CES: Managing the Human Condition Through Technology
Last week, we discussed affective AI, which contemplates the use of AI to read emotions and respond effectively. My college drama professor often invoked the term “human condition” to describe the gamut of what affects us all in the daily course of our lives—the personal impact of history, emotions, experiences and surroundings.
One condition of growing concern is the opioid crisis. Chronic pain is the most treated condition in the United States, and the second most disabling condition – more than cancer and heart disease combined. Chronic pain is especially difficult to treat because patients both perceive and withstand pain differently on uniquely individual bases. The most common metric to rank pain is the Wong-Baker Faces Pain Rating Scale (the strip of faces ranging from bright smile to cringe-inducing grimace), but it is a wholly subjective expression of how the patient feels. Opioids were once seen as a panacea, but misuse, addictions and death rates now hovering at more than 115 people per day in the United States have forced attention to find a way to solve the problem. Ratcheting down opioid prescriptions may help prevent new addictions, but that has often led opioid-dependents to heroin and fentanyl as deadly alternatives. Technology has been invoked commonly in the form of video-conference counseling sessions, intended to bring needed therapists to remote areas. But, as one family told me, that may be viewed as only as a single element in what must be a comprehensive suite of deployable solutions that include near-constant contact that can enable critical intervention.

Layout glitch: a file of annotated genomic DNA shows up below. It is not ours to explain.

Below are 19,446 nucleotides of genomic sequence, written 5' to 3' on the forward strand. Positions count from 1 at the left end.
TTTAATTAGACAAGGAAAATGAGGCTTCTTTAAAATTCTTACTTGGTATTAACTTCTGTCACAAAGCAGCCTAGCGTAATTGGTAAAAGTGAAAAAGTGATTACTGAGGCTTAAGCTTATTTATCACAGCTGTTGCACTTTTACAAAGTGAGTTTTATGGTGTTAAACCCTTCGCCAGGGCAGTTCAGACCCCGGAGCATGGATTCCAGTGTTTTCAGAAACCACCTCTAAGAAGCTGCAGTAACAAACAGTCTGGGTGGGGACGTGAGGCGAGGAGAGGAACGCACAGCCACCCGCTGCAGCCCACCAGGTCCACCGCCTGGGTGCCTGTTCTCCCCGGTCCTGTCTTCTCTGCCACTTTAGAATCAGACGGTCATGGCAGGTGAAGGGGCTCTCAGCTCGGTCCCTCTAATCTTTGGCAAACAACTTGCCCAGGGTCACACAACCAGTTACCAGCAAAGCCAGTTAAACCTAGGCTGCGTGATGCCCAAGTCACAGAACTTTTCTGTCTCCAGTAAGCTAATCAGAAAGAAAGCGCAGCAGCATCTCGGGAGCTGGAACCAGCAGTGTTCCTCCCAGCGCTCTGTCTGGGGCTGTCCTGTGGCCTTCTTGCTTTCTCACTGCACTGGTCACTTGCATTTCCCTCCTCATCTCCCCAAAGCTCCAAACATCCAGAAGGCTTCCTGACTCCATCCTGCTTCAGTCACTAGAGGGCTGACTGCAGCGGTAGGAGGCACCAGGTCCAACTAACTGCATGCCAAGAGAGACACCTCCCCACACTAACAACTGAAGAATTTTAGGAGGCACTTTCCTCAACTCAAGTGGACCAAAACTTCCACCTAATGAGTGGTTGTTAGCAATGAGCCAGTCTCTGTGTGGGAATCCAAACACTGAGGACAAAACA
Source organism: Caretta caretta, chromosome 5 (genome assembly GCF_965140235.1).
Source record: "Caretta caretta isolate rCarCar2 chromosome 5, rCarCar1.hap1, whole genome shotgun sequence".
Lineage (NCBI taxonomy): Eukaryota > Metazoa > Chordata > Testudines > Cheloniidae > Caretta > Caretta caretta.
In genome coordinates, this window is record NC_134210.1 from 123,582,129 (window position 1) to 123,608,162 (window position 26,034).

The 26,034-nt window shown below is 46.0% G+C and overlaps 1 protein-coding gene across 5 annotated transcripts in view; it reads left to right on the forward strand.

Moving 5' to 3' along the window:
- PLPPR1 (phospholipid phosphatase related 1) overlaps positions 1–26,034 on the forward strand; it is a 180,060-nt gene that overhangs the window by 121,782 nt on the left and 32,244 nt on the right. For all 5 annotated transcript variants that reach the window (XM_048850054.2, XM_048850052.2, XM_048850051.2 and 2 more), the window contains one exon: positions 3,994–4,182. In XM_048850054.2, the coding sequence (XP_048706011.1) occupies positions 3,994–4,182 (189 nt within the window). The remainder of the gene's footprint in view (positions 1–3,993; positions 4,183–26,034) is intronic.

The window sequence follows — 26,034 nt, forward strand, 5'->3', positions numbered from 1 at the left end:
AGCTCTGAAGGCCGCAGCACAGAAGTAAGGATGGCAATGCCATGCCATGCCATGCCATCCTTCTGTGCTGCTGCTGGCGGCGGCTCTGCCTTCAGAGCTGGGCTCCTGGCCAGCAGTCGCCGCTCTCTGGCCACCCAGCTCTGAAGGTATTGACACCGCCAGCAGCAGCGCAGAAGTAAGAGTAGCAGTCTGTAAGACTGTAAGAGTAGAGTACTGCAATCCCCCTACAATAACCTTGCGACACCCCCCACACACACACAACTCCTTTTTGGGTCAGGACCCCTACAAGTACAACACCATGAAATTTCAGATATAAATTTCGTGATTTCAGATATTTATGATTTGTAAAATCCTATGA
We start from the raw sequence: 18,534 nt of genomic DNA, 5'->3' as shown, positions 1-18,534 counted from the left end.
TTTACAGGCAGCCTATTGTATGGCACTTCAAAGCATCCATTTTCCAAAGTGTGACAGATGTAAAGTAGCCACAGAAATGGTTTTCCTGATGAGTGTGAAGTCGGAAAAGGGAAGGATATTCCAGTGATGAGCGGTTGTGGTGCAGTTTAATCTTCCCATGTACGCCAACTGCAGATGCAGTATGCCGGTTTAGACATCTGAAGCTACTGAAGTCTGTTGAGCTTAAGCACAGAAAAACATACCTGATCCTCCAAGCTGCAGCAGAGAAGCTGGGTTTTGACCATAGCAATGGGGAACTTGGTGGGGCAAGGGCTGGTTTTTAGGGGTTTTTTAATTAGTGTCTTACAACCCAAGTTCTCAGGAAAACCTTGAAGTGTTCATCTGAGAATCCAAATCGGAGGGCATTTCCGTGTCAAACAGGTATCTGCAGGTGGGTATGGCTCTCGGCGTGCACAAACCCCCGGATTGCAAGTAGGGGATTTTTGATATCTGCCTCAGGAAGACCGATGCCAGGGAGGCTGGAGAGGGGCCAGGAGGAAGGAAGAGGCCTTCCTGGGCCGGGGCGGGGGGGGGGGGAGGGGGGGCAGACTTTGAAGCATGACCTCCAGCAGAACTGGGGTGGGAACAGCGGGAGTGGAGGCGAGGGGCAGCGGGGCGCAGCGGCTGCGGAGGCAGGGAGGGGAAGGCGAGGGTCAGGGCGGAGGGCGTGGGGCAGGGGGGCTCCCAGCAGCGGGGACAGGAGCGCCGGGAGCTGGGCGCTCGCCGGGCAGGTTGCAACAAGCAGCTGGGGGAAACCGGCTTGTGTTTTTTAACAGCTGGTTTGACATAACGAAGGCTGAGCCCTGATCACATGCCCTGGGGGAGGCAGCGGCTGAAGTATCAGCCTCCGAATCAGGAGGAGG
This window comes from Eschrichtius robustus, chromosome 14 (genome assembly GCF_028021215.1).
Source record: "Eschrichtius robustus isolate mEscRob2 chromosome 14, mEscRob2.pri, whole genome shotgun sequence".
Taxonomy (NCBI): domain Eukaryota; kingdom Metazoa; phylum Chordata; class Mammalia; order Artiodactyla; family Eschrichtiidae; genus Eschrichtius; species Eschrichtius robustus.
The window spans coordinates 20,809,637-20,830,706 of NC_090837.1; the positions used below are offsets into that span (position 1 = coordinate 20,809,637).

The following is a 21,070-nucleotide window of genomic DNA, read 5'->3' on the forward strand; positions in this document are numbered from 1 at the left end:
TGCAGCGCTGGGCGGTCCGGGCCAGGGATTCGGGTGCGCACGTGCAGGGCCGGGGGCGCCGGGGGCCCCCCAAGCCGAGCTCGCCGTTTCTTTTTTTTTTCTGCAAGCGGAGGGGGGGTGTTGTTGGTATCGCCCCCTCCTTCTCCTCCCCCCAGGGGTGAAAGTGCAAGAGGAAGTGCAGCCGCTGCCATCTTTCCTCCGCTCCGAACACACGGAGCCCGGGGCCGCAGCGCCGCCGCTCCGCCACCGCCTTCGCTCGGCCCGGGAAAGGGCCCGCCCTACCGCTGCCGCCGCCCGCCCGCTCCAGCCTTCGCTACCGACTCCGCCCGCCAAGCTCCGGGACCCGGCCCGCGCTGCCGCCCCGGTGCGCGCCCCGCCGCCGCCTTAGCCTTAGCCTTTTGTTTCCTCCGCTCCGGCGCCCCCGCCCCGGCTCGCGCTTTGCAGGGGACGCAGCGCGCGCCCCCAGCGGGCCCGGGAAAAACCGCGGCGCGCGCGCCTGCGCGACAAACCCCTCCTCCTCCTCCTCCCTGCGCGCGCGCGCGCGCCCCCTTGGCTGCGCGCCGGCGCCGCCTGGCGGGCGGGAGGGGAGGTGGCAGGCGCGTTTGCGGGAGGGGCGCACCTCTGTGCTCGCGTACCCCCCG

We're here for you.or call 800.204.6577